Results

Research Summary: The Reading Tutor Program (RTP) delivered in MultiLit Literacy Centres

Parents of children who attend tutoring at one of MultiLit’s two Literacy Centre locations will already understand how closely each child’s reading progress is monitored. Students are assessed thoroughly upon entry into the program and then again after each term of instruction. This individual information is fed back to parents, alongside more frequent feedback of results from progress monitoring measures.

Recently, a larger-scale investigation of The Reading Tutor Program (RTP) delivered in the two MultiLit Literacy Centres was conducted by the MultiLit Research Unit, in order to evaluate the program’s efficacy.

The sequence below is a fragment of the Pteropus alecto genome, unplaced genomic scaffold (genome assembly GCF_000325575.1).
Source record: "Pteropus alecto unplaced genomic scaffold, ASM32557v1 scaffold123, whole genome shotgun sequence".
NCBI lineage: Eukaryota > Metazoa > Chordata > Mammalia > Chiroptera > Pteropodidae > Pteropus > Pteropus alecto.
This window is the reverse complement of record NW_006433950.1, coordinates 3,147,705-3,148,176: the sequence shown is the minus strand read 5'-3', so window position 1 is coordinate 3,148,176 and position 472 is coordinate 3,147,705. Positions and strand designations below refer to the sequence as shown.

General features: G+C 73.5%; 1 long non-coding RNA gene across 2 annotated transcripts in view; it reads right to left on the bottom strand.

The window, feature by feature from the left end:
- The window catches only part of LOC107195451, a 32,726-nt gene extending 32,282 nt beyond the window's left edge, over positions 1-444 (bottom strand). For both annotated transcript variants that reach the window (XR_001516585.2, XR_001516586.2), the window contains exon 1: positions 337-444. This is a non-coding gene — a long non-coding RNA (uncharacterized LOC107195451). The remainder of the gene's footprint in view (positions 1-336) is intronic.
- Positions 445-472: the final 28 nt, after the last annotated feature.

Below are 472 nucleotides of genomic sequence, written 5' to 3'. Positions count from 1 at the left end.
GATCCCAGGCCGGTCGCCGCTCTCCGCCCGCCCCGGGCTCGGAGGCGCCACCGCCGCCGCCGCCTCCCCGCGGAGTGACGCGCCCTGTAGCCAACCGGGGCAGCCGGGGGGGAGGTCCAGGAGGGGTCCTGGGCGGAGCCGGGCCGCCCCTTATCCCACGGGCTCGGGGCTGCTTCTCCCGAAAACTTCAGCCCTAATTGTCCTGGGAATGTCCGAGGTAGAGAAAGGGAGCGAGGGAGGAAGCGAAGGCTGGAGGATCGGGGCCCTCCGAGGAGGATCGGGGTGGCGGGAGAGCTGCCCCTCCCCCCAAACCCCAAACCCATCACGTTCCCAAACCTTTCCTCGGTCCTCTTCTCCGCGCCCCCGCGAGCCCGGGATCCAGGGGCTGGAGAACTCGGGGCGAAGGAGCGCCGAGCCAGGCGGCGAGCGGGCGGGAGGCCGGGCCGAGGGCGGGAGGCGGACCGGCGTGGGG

The study included students new to the Literacy Centre, who were in Years 3 through 6 and who attended between the years of 2015 and 2019. In total, 164 students (61 females, 103 males) from both Bella Vista and Macquarie Park locations who were included in the analyses. At program commencement, the average age of the students was 9 years, 6 months. Assessments were conducted at the start of the program and again at the end of their second instructional term in the program, after approximately 6 months. These assessment measures included:

  • Word reading accuracy (Burt Word Reading Test; Gilmore et al., 1981);
  • Spelling accuracy (South Australian Spelling Test; Westwood, 2005);